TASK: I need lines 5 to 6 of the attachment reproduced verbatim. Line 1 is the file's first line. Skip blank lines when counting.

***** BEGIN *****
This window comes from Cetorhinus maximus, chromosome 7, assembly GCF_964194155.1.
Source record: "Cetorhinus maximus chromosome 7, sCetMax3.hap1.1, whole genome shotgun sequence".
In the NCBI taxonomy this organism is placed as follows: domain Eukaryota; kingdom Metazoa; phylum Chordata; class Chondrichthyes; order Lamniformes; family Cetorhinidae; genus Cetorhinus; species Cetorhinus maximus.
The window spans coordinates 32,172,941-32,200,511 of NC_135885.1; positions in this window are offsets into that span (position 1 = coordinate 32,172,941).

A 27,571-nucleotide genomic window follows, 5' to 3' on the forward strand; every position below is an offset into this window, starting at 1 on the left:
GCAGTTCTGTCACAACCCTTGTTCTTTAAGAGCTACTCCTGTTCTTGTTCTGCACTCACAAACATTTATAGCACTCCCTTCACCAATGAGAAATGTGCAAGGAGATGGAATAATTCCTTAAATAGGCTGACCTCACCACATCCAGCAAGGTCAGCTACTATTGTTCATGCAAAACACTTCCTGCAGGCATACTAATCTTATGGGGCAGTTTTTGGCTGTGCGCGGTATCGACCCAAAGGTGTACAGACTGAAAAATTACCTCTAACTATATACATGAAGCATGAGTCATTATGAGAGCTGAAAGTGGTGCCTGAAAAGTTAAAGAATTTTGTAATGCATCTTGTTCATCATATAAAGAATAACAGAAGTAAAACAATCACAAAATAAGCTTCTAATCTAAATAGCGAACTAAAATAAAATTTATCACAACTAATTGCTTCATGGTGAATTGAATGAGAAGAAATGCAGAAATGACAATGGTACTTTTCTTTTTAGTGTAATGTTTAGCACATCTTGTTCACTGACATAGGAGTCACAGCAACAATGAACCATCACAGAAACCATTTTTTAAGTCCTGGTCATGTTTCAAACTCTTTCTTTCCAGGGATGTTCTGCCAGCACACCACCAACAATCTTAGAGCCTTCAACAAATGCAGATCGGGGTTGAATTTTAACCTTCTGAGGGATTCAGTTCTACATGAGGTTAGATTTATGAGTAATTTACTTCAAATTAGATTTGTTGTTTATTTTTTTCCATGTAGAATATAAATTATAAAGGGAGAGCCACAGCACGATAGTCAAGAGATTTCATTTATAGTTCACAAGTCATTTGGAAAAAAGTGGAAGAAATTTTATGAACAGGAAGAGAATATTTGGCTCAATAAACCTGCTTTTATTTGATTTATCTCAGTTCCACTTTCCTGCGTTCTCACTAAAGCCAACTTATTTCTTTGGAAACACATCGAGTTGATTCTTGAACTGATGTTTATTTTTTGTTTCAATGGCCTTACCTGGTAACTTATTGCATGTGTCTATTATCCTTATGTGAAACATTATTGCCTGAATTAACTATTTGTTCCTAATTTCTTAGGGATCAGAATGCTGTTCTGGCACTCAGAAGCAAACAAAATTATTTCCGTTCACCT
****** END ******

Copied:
A 27,571-nucleotide genomic window follows, 5' to 3' on the forward strand; every position below is an offset into this window, starting at 1 on the left:
GCAGTTCTGTCACAACCCTTGTTCTTTAAGAGCTACTCCTGTTCTTGTTCTGCACTCACAAACATTTATAGCACTCCCTTCACCAATGAGAAATGTGCAAGGAGATGGAATAATTCCTTAAATAGGCTGACCTCACCACATCCAGCAAGGTCAGCTACTATTGTTCATGCAAAACACTTCCTGCAGGCATACTAATCTTATGGGGCAGTTTTTGGCTGTGCGCGGTATCGACCCAAAGGTGTACAGACTGAAAAATTACCTCTAACTATATACATGAAGCATGAGTCATTATGAGAGCTGAAAGTGGTGCCTGAAAAGTTAAAGAATTTTGTAATGCATCTTGTTCATCATATAAAGAATAACAGAAGTAAAACAATCACAAAATAAGCTTCTAATCTAAATAGCGAACTAAAATAAAATTTATCACAACTAATTGCTTCATGGTGAATTGAATGAGAAGAAATGCAGAAATGACAATGGTACTTTTCTTTTTAGTGTAATGTTTAGCACATCTTGTTCACTGACATAGGAGTCACAGCAACAATGAACCATCACAGAAACCATTTTTTAAGTCCTGGTCATGTTTCAAACTCTTTCTTTCCAGGGATGTTCTGCCAGCACACCACCAACAATCTTAGAGCCTTCAACAAATGCAGATCGGGGTTGAATTTTAACCTTCTGAGGGATTCAGTTCTACATGAGGTTAGATTTATGAGTAATTTACTTCAAATTAGATTTGTTGTTTATTTTTTTCCATGTAGAATATAAATTATAAAGGGAGAGCCACAGCACGATAGTCAAGAGATTTCATTTATAGTTCACAAGTCATTTGGAAAAAAGTGGAAGAAATTTTATGAACAGGAAGAGAATATTTGGCTCAATAAACCTGCTTTTATTTGATTTATCTCAGTTCCACTTTCCTGCGTTCTCACTAAAGCCAACTTATTTCTTTGGAAACACATCGAGTTGATTCTTGAACTGATGTTTATTTTTTGTTTCAATGGCCTTACCTGGTAACTTATTGCATGTGTCTATTATCCTTATGTGAAACATTATTGCCTGAATTAACTATTTGTTCCTAATTTCTTAGGGATCAGAATGCTGTTCTGGCACTCAGAAGCAAACAAAATTATTTCCGTTCACCT